Pope Benedict XVI has finally completed his humble service as a “worker in the Lord’s vineyard”. It was a multifaceted service: some will underline that he was a great theologian, some will continue to call him “God’s rottweiler”, for me he was the great defender of the truth. It is true that his first encyclical was “Deus caritas est”, but this was later followed by “Caritas in veritate”. He defended the truth against the dictatorship of relativism. He wasn’t afraid to appear retrograde in the face of so many who are ready to exalt pluralism to the bitter end and do not draw back from indiscriminate inclusiveness. He said that love without a foundation in truth becomes a shell that can contain anything.

Someone said that Pope Benedict, after his resignation, should have kept quiet and not create confusion in the Church. To me, it seems that quite the opposite is true: precisely because there is confusion in the Church, a Pope Emeritus, like every bishop and cardinal as long as he has breath and is clear of mind, must fulfill his duty as Successor of the Apostles to defend the healthy tradition of the Church. Since when has the word “conservative” begun to mean a sin? Unfortunately, fidelity to Tradition can be taken as “rigidity” or “backwardness”. In crucial moments, even Pope Francis accepted this contribution of his Predecessor, especially his defense of the priestly celibacy of the Roman Church in the controversy about the proposal to ordain “viri probati”.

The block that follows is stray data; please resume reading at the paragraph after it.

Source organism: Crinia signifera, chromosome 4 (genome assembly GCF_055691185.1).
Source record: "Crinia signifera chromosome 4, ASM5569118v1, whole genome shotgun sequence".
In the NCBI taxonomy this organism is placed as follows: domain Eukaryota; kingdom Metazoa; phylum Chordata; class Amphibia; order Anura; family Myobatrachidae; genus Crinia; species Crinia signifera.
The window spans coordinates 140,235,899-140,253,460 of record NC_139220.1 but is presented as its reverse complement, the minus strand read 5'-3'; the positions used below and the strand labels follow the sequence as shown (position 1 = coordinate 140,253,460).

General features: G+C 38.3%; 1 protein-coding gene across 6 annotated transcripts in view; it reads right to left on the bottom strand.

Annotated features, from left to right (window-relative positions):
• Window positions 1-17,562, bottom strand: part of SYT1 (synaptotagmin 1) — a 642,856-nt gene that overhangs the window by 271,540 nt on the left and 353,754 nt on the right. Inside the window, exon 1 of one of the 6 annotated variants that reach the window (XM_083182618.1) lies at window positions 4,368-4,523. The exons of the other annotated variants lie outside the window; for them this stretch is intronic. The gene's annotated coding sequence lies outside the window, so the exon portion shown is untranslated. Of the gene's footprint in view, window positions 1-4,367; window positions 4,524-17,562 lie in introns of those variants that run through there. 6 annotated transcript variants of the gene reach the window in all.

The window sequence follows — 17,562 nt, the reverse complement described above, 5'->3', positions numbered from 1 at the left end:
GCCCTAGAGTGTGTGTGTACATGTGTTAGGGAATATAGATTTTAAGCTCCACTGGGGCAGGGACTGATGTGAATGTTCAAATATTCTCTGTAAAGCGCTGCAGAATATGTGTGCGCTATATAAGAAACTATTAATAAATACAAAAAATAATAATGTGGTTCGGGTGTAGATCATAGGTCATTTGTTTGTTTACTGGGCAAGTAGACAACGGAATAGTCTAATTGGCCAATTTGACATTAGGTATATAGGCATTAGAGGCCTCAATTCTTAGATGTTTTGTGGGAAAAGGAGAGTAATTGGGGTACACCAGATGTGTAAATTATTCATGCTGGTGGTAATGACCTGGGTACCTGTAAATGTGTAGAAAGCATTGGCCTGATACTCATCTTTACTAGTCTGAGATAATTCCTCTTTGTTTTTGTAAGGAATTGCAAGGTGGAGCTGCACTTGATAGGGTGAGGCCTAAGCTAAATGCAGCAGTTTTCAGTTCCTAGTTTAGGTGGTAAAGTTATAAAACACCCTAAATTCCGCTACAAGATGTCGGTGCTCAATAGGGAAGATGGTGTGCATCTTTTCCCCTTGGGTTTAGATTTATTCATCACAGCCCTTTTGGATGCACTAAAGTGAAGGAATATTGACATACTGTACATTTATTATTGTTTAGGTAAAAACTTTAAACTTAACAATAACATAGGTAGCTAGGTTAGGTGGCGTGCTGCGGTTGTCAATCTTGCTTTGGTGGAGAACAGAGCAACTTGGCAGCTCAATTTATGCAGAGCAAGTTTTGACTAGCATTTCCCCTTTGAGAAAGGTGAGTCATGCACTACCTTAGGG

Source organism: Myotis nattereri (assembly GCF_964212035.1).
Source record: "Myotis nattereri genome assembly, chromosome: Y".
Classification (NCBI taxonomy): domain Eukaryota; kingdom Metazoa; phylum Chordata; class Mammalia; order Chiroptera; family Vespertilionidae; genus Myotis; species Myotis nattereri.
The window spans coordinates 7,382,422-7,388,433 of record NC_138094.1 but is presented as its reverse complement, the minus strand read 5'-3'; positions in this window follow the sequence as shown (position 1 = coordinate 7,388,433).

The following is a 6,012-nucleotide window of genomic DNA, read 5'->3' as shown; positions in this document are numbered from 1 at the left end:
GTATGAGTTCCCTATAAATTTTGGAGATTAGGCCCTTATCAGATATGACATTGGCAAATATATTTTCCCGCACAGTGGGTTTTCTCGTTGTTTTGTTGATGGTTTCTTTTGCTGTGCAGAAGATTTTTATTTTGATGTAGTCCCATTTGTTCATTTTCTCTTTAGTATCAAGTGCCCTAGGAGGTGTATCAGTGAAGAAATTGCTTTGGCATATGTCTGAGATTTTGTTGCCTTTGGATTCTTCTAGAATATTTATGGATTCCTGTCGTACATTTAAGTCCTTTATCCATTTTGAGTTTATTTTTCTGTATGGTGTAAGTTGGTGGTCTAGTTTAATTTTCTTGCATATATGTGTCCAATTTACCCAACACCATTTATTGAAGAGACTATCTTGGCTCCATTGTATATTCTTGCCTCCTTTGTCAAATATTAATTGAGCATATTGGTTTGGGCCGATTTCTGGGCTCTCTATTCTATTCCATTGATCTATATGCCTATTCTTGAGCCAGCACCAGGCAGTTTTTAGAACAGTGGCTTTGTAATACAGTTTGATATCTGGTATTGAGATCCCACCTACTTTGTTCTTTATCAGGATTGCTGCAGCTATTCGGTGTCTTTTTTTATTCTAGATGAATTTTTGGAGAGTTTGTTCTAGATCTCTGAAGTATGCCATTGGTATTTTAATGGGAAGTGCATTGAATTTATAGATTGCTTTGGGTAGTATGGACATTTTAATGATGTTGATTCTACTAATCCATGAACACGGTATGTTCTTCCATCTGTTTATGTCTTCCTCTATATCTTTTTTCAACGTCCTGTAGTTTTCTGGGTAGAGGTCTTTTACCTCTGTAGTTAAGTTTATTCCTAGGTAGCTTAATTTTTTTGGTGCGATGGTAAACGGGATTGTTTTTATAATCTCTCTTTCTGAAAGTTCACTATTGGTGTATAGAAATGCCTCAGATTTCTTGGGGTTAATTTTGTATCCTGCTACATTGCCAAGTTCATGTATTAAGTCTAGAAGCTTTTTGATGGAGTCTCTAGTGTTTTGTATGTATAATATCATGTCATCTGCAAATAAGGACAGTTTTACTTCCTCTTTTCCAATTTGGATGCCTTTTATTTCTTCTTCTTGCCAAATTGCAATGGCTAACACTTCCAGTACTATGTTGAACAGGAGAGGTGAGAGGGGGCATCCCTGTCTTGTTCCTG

As a member of the Church in China, I am immensely grateful to Pope Benedict for things he has not done for other Churches but has done for us. First of all, a Letter (June 29, 2007) which was a masterpiece of balance between the lucidity of Catholic ecclesiological doctrine and the humble understanding of civil authority. Catholic ecclesiology which is not personal to him, but exposed by him with unsurpassed clarity and concreteness. Unfortunately, this is a Letter that has been somewhat spoiled: by errors (probably also manipulations) in the Chinese translation and by tendentious citations of the Letter made against its obvious meaning.

Another extraordinary thing Pope Benedict has done for the Church in China is the establishment of a powerful Commission to take care of the affairs of the Church in China; unfortunately under the new President, this Commission was silently made to disappear without even a word of respectful farewell.

Pope Benedict was often misunderstood and sometimes not followed, but it is precisely in these cases, which seem to be failures, that I was able to admire the person’s great fortitude and magnanimity in the face of setbacks (I saw Cardinal Meissner cry during those days when the German episcopate severely criticized the German Pope). In the Angelus of 26 December 2006, Pope Benedict exhorted the faithful in China to persevere in the faith, even if at the present moment everything seems to be a failure.

Despite his great effort, Pope Benedict failed to improve the situation of the Church in China. He could not accept a compromise at any price. I am still convinced that every effort to improve the situation of the Church in China will have to be made along the lines of the 2007 Letter. (I have noticed that even the great executor of the Church’s Ostpolitik, Cardinal Agostino Casaroli, did not believe he could always succeed with diplomacy).

As we make memory of the great Pontiff, let us remember that we now have him as a powerful intercessor in Heaven. With his intercession, let us pray that everyone, the Church in Rome, the Church in China and the Chinese authorities may be moved by God’s grace to bring about true peace for the Church and for our homeland.


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